FDA Ignoring Environmental and Economic Impacts of Feed Ban
WASHINGTON – The National Cattlemen’s Beef Association (NCBA) criticized yesterday’s decision by the Food and Drug Administration (FDA) to solicit public comments solely on delaying the implementation of a new feed ban, rather than soliciting public comment on the ban itself.
NCBA has been opposed to the enhanced feed ban since it was originally proposed in 2005 and continues to urge FDA to open the rule to public comment and delay implementation until they have had adequate time to consider the many problems caused by the ban.
“Cattle producers across the country have been suffering as a result of this proposed rule months before it is scheduled to take effect,” explains Dr. Elizabeth Parker, Chief Veterinarian for NCBA. “Members of Congress and the Senate have joined NCBA in petitioning the FDA to reopen the rule itself for public comment so that the people impacted by the rule can share their stories. Instead, the FDA is only allowing seven days of comments on whether to delay the implementation of the rule by 60 days. This is a weak and ineffective response to the issues already arising from this ill-considered action.”
Over the past two decades industry and government have worked together to put in place science-based measures which have proven successful in preventing and reducing the spread of Bovine Spongiform Encephalopathy (BSE) in the U.S. Furthermore, the incidence of BSE worldwide has dramatically decreased due to the many measures put into place, including a series of interlocking safeguards and science-based mitigation practices.
“We must continue to look to the science to avoid over-regulating the industry and creating policy that doesn’t meet our objective of a safer animal health system,” says Dr. Parker.
Since 1997, the U.S. has prohibited ruminant feed from including parts of other ruminants. This proactive "ruminant to ruminant" feed ban, combined with other government and industry safeguards, has proven to be highly successful in limiting BSE in the U.S. herd. The U.S. has an extremely low level risk of BSE, as demonstrated by years of robust USDA surveillance and confirmed by the U.S. “BSE Controlled Risk” designation by the OIE, the international animal health standard setting body.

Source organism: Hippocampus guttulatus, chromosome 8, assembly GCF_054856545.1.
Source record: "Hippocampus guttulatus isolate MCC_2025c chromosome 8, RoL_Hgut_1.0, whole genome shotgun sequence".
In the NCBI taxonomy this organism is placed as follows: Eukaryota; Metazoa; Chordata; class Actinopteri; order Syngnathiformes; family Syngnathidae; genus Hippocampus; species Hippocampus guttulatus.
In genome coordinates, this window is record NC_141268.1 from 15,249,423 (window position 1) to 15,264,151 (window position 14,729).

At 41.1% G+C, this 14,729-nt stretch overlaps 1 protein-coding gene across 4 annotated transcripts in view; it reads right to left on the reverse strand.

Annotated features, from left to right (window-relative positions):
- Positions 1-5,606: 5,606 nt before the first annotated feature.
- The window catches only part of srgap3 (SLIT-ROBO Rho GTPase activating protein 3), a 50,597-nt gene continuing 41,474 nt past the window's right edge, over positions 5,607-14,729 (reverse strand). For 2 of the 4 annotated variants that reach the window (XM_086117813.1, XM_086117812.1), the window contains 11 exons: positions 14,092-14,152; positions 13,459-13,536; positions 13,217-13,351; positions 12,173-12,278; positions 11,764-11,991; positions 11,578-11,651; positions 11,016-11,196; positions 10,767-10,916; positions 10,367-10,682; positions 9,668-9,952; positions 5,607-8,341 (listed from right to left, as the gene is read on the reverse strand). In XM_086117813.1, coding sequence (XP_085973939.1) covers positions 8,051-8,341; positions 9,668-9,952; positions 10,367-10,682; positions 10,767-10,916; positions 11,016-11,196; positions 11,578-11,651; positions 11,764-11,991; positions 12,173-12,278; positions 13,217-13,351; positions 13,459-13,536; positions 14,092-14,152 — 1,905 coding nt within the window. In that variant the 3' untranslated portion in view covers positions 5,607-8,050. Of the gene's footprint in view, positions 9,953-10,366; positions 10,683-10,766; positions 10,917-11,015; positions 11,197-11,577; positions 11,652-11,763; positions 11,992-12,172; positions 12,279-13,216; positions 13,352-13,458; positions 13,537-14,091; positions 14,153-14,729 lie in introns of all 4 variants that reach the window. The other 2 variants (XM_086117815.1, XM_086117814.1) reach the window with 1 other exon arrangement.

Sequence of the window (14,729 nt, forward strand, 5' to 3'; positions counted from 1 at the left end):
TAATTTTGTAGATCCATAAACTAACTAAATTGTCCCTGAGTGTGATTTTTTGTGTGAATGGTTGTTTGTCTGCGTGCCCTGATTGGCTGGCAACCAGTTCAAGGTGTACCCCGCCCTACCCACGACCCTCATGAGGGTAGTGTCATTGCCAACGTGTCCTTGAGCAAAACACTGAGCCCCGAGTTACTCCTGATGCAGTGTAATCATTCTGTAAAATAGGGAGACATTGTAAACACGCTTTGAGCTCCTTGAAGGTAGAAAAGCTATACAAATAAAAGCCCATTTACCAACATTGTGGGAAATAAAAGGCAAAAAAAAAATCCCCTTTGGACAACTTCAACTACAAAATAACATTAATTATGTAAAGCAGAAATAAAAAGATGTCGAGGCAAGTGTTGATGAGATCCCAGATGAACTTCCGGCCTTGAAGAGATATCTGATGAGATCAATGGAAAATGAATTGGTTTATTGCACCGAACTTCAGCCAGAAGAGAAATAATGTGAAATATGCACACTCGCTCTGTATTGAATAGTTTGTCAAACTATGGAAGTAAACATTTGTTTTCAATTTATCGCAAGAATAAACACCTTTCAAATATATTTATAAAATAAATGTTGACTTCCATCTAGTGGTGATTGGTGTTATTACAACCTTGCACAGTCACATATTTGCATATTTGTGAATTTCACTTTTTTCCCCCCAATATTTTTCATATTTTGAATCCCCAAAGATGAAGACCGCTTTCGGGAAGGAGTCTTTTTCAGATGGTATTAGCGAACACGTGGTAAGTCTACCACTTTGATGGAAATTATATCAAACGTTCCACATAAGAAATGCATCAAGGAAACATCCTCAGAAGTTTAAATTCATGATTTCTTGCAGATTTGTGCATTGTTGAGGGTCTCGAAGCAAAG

“The FDA did not do a risk assessment for this so-called enhanced feed ban,” says Dr. Parker. “The prevalence of BSE in the healthy cattle population of the United States is negligible, and globally this situation has nearly been eradicated.”
The enhanced feed ban would move beyond the current ban in that it would prohibit certain cattle-derived risk materials from all animal feed. As such, the enhanced feed ban would provide negligible benefits to animal health or food safety. It would also create tremendous costs for ranchers, exacerbate disposal issues, and generate environmental concerns.
Beginning as early as December 2008, many renderers stopped picking up dead livestock because of the severe economic realities of this proposal. For several months, NCBA has received numerous reports from producers and veterinarians having increased difficulty in getting dead animals picked up, and if they are able to find pick-up services, the prices charged by the haulers and renderers are significantly higher than they ever have been.
“This rule has essentially ended rendering services in many parts of the country, and left producers with no legal alternatives,” Dr. Parker says. “These are 1200 pound animals. It is unrealistic and simplistic to think that producers can dispose of them in their backyards. The environmental and economic consequences are enormous and FDA has the responsibility to consider those concerns before implementing this rule.”
FDA estimates the new regulations would generate an additional 28 million pounds of prohibited material derived from healthy cattle at the slaughter plant level and will create an estimated 26.2 - 41.6% decrease in cattle carcasses being picked up by rendering services, which translates into an additional 369 - 577 million pounds annually that will have to be disposed by some other means. This is in addition to the approximately three billion pounds of ruminant carcasses resulting annually from natural causes. While FDA acknowledges these very real concerns, it has yet to identify any viable solutions.
This rule, as originally proposed in October 2005, failed an economic cost benefit analysis as required by the Office of Management and Budget and was sent back to FDA for revision. The revised final rule published in April 2008 was a political decision, disregarding the economic consequences of such a rule, as well as ignoring risk analysis, the current U.S. herd BSE status, the current world BSE status and ignoring the facts of the multiple firewalls existing in this country for decades, including a strong, historical and existing feed ban compliance.
“FDA says they have no jurisdiction over these disposal issues,” Dr. Parker says. “But that does not absolve the Federal government from their responsibility to provide solutions to the problems this rule creates if they go ahead with implementation.”